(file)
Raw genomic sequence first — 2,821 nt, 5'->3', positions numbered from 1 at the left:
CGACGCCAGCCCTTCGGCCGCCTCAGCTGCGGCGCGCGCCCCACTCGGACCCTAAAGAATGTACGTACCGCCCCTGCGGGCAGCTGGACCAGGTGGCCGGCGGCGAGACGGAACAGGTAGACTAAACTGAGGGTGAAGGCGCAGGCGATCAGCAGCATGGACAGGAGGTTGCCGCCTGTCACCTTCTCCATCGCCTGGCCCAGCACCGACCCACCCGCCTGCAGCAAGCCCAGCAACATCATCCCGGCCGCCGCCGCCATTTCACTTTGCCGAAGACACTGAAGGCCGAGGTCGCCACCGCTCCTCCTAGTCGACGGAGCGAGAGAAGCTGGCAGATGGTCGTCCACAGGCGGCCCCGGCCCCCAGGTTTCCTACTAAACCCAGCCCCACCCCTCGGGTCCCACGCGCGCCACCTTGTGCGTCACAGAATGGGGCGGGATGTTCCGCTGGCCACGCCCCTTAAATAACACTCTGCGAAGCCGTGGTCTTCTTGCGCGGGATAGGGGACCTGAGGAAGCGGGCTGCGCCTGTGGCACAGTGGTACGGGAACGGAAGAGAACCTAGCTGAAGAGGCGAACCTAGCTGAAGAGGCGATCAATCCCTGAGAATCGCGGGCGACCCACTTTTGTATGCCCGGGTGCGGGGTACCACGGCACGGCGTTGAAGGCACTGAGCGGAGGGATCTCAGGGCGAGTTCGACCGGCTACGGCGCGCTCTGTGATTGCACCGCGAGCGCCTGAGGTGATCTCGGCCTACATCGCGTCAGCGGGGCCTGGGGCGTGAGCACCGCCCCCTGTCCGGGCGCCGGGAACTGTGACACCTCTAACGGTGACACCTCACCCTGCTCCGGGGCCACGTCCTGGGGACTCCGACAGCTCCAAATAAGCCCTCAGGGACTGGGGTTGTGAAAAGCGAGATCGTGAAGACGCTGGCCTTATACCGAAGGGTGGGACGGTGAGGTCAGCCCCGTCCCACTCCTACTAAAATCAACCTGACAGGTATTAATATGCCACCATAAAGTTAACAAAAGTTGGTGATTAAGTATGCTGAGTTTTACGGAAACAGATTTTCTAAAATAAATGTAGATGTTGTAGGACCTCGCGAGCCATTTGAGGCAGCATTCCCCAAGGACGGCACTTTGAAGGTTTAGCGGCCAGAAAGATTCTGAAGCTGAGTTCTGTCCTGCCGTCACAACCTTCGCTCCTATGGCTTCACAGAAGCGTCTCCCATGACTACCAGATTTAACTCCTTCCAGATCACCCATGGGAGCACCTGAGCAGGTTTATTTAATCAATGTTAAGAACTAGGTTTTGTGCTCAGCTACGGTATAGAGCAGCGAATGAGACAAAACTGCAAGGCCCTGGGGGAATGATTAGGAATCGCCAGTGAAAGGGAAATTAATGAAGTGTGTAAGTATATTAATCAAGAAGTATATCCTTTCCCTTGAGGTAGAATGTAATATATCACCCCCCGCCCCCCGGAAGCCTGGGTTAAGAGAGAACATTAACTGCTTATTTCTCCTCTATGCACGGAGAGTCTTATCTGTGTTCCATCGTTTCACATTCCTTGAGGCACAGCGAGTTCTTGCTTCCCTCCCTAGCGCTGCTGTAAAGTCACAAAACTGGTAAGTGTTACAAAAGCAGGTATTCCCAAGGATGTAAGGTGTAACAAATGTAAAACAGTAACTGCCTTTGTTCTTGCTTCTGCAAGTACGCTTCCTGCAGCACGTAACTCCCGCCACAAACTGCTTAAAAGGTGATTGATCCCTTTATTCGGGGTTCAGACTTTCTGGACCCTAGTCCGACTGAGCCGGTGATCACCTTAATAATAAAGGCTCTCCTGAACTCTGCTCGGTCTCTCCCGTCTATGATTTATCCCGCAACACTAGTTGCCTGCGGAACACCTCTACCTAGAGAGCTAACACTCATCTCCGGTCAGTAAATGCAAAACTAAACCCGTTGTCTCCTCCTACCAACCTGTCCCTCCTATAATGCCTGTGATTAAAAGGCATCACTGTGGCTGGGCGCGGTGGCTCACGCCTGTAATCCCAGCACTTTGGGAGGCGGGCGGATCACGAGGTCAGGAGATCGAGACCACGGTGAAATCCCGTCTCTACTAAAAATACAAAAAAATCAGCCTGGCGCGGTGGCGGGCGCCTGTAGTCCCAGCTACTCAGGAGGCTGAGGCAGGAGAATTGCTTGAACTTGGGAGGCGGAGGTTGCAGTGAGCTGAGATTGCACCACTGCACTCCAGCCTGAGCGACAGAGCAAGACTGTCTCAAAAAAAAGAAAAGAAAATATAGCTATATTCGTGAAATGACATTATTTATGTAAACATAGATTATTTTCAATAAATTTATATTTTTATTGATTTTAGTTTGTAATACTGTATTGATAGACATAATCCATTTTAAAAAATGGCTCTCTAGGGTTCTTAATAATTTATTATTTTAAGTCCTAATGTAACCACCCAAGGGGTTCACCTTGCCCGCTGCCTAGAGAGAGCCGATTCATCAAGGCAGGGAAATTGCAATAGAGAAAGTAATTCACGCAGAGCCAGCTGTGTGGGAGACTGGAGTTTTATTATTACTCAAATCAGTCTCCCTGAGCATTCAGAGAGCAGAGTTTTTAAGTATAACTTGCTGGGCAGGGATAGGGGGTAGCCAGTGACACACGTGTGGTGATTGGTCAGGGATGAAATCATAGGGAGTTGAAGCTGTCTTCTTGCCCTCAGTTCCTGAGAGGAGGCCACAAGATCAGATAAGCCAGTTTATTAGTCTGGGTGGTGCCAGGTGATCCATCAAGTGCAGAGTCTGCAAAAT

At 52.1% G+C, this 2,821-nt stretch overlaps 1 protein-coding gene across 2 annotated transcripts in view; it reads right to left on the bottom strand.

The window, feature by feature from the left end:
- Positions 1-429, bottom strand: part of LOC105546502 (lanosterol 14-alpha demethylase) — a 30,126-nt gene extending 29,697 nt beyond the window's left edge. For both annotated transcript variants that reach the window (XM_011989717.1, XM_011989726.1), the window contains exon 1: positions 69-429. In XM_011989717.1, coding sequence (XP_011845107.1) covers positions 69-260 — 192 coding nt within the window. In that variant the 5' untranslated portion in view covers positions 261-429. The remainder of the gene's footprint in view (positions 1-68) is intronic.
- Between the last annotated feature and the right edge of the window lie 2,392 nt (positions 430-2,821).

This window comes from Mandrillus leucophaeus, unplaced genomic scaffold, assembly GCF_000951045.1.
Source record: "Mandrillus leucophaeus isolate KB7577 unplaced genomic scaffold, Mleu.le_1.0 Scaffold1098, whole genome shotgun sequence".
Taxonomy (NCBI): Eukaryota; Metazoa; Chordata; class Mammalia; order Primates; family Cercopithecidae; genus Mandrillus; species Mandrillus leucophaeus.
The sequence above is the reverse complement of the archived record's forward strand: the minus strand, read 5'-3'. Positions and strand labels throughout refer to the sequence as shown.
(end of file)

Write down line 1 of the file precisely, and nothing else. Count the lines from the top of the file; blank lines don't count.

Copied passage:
Raw genomic sequence first — 2,821 nt, 5'->3', positions numbered from 1 at the left: